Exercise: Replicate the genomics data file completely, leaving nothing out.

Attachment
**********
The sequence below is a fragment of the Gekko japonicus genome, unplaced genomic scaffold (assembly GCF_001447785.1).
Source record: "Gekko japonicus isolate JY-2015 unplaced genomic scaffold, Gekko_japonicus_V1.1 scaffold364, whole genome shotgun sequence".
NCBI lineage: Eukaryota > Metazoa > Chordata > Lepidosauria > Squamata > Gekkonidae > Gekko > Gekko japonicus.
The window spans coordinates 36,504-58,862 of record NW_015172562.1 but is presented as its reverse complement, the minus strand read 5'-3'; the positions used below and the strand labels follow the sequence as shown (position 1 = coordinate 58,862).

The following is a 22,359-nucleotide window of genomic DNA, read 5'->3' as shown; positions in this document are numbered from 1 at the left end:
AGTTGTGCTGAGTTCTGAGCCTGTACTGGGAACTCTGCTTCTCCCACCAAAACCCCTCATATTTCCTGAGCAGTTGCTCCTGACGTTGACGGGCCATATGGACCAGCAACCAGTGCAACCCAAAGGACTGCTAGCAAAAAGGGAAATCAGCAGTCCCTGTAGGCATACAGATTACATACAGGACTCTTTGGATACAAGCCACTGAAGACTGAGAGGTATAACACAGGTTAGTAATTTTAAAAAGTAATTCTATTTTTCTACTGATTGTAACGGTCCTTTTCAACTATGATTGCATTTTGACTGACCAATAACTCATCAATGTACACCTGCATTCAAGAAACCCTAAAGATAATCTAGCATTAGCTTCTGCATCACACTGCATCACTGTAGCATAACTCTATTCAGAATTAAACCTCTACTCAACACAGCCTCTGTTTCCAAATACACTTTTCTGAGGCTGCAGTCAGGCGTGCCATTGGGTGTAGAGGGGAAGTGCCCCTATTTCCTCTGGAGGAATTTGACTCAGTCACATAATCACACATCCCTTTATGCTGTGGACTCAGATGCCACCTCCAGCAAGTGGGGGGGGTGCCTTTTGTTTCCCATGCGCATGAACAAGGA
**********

The sequence below is a fragment of the Gekko japonicus genome, unplaced genomic scaffold (assembly GCF_001447785.1).
Source record: "Gekko japonicus isolate JY-2015 unplaced genomic scaffold, Gekko_japonicus_V1.1 scaffold364, whole genome shotgun sequence".
NCBI lineage: Eukaryota > Metazoa > Chordata > Lepidosauria > Squamata > Gekkonidae > Gekko > Gekko japonicus.
The window spans coordinates 36,504-58,862 of record NW_015172562.1 but is presented as its reverse complement, the minus strand read 5'-3'; the positions used below and the strand labels follow the sequence as shown (position 1 = coordinate 58,862).

The following is a 22,359-nucleotide window of genomic DNA, read 5'->3' as shown; positions in this document are numbered from 1 at the left end:
AGTTGTGCTGAGTTCTGAGCCTGTACTGGGAACTCTGCTTCTCCCACCAAAACCCCTCATATTTCCTGAGCAGTTGCTCCTGACGTTGACGGGCCATATGGACCAGCAACCAGTGCAACCCAAAGGACTGCTAGCAAAAAGGGAAATCAGCAGTCCCTGTAGGCATACAGATTACATACAGGACTCTTTGGATACAAGCCACTGAAGACTGAGAGGTATAACACAGGTTAGTAATTTTAAAAAGTAATTCTATTTTTCTACTGATTGTAACGGTCCTTTTCAACTATGATTGCATTTTGACTGACCAATAACTCATCAATGTACACCTGCATTCAAGAAACCCTAAAGATAATCTAGCATTAGCTTCTGCATCACACTGCATCACTGTAGCATAACTCTATTCAGAATTAAACCTCTACTCAACACAGCCTCTGTTTCCAAATACACTTTTCTGAGGCTGCAGTCAGGCGTGCCATTGGGTGTAGAGGGGAAGTGCCCCTATTTCCTCTGGAGGAATTTGACTCAGTCACATAATCACACATCCCTTTATGCTGTGGACTCAGATGCCACCTCCAGCAAGTGGGGGGGGTGCCTTTTGTTTCCCATGCGCATGAACAAGGA